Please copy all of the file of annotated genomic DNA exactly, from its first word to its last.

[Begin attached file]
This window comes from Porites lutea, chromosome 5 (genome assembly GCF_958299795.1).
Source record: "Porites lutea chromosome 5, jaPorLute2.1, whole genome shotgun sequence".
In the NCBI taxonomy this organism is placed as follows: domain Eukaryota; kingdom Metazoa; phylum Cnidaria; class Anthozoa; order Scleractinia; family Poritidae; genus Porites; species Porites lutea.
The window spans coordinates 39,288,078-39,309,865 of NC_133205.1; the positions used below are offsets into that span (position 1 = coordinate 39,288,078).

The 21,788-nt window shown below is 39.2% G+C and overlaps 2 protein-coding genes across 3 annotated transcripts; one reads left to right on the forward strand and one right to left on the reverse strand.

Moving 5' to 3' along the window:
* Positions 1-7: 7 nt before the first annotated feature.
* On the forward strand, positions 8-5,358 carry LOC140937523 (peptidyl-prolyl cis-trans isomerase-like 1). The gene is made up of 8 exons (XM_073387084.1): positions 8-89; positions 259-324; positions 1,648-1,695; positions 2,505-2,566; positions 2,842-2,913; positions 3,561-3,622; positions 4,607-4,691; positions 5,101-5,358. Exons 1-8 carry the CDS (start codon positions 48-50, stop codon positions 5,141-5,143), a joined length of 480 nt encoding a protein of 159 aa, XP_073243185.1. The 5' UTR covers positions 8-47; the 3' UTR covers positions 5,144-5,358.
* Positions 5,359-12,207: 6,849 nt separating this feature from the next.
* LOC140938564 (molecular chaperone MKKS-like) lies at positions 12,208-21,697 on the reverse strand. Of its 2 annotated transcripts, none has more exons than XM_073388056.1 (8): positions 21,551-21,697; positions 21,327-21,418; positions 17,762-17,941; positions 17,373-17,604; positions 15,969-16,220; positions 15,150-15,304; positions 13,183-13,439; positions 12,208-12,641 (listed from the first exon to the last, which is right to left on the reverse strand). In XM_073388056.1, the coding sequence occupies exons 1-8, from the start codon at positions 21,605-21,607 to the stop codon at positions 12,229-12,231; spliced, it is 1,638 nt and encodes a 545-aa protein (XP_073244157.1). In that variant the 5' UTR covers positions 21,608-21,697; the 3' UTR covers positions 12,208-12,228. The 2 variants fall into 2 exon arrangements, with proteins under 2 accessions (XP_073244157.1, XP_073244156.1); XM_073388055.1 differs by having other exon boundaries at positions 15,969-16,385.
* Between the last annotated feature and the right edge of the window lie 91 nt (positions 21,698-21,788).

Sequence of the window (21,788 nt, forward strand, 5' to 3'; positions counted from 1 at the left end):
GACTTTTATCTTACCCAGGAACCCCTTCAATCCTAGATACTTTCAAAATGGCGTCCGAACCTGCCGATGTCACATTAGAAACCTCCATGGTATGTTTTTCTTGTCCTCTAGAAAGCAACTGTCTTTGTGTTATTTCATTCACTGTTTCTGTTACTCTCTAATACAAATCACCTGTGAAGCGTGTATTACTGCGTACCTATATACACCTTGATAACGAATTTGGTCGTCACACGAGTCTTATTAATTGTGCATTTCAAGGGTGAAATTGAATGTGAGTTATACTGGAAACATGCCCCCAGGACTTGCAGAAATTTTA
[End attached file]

This window comes from Porites lutea, chromosome 5 (genome assembly GCF_958299795.1).
Source record: "Porites lutea chromosome 5, jaPorLute2.1, whole genome shotgun sequence".
In the NCBI taxonomy this organism is placed as follows: domain Eukaryota; kingdom Metazoa; phylum Cnidaria; class Anthozoa; order Scleractinia; family Poritidae; genus Porites; species Porites lutea.
The window spans coordinates 39,288,078-39,309,865 of NC_133205.1; the positions used below are offsets into that span (position 1 = coordinate 39,288,078).

The 21,788-nt window shown below is 39.2% G+C and overlaps 2 protein-coding genes across 3 annotated transcripts; one reads left to right on the forward strand and one right to left on the reverse strand.

Moving 5' to 3' along the window:
* Positions 1-7: 7 nt before the first annotated feature.
* On the forward strand, positions 8-5,358 carry LOC140937523 (peptidyl-prolyl cis-trans isomerase-like 1). The gene is made up of 8 exons (XM_073387084.1): positions 8-89; positions 259-324; positions 1,648-1,695; positions 2,505-2,566; positions 2,842-2,913; positions 3,561-3,622; positions 4,607-4,691; positions 5,101-5,358. Exons 1-8 carry the CDS (start codon positions 48-50, stop codon positions 5,141-5,143), a joined length of 480 nt encoding a protein of 159 aa, XP_073243185.1. The 5' UTR covers positions 8-47; the 3' UTR covers positions 5,144-5,358.
* Positions 5,359-12,207: 6,849 nt separating this feature from the next.
* LOC140938564 (molecular chaperone MKKS-like) lies at positions 12,208-21,697 on the reverse strand. Of its 2 annotated transcripts, none has more exons than XM_073388056.1 (8): positions 21,551-21,697; positions 21,327-21,418; positions 17,762-17,941; positions 17,373-17,604; positions 15,969-16,220; positions 15,150-15,304; positions 13,183-13,439; positions 12,208-12,641 (listed from the first exon to the last, which is right to left on the reverse strand). In XM_073388056.1, the coding sequence occupies exons 1-8, from the start codon at positions 21,605-21,607 to the stop codon at positions 12,229-12,231; spliced, it is 1,638 nt and encodes a 545-aa protein (XP_073244157.1). In that variant the 5' UTR covers positions 21,608-21,697; the 3' UTR covers positions 12,208-12,228. The 2 variants fall into 2 exon arrangements, with proteins under 2 accessions (XP_073244157.1, XP_073244156.1); XM_073388055.1 differs by having other exon boundaries at positions 15,969-16,385.
* Between the last annotated feature and the right edge of the window lie 91 nt (positions 21,698-21,788).

Sequence of the window (21,788 nt, forward strand, 5' to 3'; positions counted from 1 at the left end):
GACTTTTATCTTACCCAGGAACCCCTTCAATCCTAGATACTTTCAAAATGGCGTCCGAACCTGCCGATGTCACATTAGAAACCTCCATGGTATGTTTTTCTTGTCCTCTAGAAAGCAACTGTCTTTGTGTTATTTCATTCACTGTTTCTGTTACTCTCTAATACAAATCACCTGTGAAGCGTGTATTACTGCGTACCTATATACACCTTGATAACGAATTTGGTCGTCACACGAGTCTTATTAATTGTGCATTTCAAGGGTGAAATTGAATGTGAGTTATACTGGAAACATGCCCCCAGGACTTGCAGAAATTTTA